Niche Skills: With niche skills gaining ground, hot skills are being rewarded at market aligned levels, even if it means that the company has to deviate from its standard pay and reward levels. There have been instances of top-tier management graduates being hired for niche roles in traditional industries like manufacturing, at significantly higher levels of salaries and rewards compared to the generic pay scales/levels.
HiPo performers: High or rather ‘Hyper-performers’ are being recognized, empowered and rewarded more than ever. There is a trend of some progressive companies moving away from the traditional ‘bell curve’ in their performance management, and focusing more on identifying, nurturing and rewarding their best performers.
Long term rewards: Within long term incentives, ESOPs have taken a beating due to the poor and volatile market conditions in the last few years for established companies. However, cash strapped start-ups still offer a significant part of the salary package as ESOPs. For other companies, LTI schemes like Performance Units have gained traction.
What does 2015 hold in store?
With so many changes in the past year, the rewards space looks more complex for an HR professional, but very simplified for individual employees. A number of HR professionals also believe that introducing an Employee Value Proposition (EVP) at the hiring stage could make the R&R space very attractive for prospective employees as well. So what will the New Year hold for the HR industry when we look at rewards?
Compensation: According to Amer Haleem, Business Manager, Productized Services, Hay Group India, the pay raise in 2015 for India will remain in double digits. The general market can expect the median salary increase to stay between 10 per cent and 11 per cent like the last financial year. In reference to specific sectors, the Chemical industry is expected to lead the market, followed by FMCG and Oil & Gas industry. The salary increase would be lower at higher levels, with maximum increment at clerical levels, followed by junior management. Also, some industries like Oil & Gas, Retail, FMCG and Media have been variable pay friendly. In 2015, it is expected that some other industries like manufacturing will actively push the boundaries when it comes to variable pay.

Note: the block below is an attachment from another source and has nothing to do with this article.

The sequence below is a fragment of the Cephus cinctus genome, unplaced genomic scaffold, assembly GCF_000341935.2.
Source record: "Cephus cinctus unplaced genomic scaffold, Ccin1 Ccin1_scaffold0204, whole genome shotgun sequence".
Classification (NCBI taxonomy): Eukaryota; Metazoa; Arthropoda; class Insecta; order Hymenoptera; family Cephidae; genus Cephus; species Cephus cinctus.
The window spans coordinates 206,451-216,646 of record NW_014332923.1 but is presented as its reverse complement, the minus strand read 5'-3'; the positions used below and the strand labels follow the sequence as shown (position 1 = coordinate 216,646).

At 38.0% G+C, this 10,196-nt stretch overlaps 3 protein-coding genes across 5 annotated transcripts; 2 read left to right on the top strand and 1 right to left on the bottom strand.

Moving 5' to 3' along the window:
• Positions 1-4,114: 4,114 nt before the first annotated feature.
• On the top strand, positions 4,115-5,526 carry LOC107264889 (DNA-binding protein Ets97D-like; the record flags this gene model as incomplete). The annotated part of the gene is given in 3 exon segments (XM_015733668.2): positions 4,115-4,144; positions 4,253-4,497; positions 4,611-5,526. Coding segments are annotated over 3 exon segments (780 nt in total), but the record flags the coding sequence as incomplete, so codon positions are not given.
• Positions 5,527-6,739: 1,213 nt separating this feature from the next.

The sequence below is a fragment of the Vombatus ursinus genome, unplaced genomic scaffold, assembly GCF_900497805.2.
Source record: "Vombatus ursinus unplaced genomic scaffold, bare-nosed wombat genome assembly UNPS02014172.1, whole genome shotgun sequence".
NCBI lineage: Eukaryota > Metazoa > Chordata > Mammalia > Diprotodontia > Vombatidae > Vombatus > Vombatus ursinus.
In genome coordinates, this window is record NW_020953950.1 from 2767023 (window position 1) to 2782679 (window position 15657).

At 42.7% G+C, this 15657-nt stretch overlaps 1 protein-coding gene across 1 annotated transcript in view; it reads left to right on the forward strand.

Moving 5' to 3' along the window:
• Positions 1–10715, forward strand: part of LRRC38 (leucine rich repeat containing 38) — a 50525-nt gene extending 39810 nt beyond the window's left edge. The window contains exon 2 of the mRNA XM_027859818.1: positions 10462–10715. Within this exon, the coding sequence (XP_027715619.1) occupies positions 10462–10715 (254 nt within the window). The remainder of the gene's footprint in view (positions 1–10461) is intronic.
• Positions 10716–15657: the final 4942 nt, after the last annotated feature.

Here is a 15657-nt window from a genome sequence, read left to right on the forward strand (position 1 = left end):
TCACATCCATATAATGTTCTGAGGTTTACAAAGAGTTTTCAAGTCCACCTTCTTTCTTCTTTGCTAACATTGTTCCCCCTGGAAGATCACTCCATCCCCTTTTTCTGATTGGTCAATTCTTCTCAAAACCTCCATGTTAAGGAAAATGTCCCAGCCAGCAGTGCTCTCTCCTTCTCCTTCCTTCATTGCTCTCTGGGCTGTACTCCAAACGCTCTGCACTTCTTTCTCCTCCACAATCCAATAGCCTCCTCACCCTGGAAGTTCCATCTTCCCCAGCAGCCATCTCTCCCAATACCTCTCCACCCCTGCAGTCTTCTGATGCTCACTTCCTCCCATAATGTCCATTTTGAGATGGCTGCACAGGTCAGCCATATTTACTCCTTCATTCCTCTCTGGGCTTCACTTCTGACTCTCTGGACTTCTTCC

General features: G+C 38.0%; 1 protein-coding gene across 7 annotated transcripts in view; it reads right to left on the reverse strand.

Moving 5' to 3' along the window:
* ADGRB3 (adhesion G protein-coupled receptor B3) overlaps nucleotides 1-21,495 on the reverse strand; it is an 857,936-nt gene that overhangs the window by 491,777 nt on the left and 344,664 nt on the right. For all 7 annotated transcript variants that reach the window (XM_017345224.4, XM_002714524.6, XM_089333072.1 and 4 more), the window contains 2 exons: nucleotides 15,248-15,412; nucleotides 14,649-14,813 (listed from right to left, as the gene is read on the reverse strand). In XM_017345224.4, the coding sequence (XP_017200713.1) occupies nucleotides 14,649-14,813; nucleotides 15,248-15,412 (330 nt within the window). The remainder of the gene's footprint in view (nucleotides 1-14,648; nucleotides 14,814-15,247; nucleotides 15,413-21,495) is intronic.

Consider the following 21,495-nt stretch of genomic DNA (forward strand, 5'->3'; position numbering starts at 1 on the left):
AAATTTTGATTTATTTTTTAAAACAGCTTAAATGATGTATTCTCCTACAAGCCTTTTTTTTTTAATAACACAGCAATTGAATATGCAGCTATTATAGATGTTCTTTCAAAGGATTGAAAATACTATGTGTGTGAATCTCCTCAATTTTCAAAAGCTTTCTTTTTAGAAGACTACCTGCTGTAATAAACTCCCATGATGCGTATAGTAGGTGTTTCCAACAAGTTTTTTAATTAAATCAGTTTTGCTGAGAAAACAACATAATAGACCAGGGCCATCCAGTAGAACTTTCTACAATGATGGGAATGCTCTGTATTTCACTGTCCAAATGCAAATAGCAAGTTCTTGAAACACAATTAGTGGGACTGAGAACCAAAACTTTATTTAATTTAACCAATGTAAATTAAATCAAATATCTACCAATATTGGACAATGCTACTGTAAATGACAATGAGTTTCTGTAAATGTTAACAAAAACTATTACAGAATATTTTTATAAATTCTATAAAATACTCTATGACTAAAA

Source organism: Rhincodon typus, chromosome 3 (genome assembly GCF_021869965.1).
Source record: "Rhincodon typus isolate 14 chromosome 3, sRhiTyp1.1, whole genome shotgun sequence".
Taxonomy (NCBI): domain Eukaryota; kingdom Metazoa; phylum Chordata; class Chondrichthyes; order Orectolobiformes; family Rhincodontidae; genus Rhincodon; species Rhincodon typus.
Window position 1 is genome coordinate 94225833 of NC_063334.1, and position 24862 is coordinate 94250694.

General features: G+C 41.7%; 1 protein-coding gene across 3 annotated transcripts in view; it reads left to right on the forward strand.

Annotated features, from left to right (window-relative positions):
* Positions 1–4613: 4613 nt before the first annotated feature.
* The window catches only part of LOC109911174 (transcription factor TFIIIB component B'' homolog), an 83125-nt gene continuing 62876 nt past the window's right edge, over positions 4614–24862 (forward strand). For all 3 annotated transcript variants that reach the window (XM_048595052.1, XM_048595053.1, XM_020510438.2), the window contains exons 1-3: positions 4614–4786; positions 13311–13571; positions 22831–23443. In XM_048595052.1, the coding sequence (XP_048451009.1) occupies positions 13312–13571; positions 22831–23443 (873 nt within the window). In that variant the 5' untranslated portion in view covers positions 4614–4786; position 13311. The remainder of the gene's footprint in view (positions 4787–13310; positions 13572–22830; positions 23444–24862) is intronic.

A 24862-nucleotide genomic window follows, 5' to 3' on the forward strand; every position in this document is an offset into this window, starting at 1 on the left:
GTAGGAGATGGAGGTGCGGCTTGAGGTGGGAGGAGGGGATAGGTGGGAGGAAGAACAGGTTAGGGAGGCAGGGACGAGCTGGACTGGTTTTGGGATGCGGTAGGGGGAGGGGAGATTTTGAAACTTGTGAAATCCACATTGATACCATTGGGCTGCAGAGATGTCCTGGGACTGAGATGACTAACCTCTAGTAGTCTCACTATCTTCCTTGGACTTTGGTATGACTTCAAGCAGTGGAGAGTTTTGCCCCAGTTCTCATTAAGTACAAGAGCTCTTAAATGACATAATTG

Political influence: With the installation of the new government, speedy economic revival has led to positive expectations in the employment space. The positive outlook has not yet translated into hiring on the ground but could show significant changes in the coming months.
No one size fits all: The trend of companies moving away from a ‘One size fits all’ to ‘Bespoke rewards strategies’ will continue in 2015. Over the past three years, we’ve witnessed how the difference between the rewards offered to average employees vis-a-vis a top performer has been growing sharper. This trend will make its way to the next year. For example, some companies offer their top performers a 16-18 per cent hike compared to a 10 per cent hike for an average performer.
Social recognition: Social recognition is becoming the order of the day and is rapidly gaining prominence with companies working to include a complete online system. Girish Khare, Consultant-Marketing at Grass Roots India said, “Social recognition creates a transparent organization. One that allows top management to get a sense of how the organization is working, how people react to situations and peer-to-peer collaboration or the lack of it. But most importantly, it helps create a conducive environment, allowing for both high performers and mediocre to co-exist and operate at their optimum within their comfort zones.”
Health & Wellness: In the coming year, wellness could move to be a part of the compensation package. With increasing reimbursements for cycling to office, car-pooling, gym memberships etc. wellness is becoming a significant part of rewards.
Speaking to Anandorup Ghosh, Dir, Talent & Rewards, Aon Hewitt, India, he says, “ The focus on lifestyle benefits like flexi-working hours, health and wellness has gone up and will receive more attention in 2015 as well.”
A reward can have different meanings for different people and that change in perception has reached the HR fraternity. It is safe to say that the spectrum is no longer monochromatic.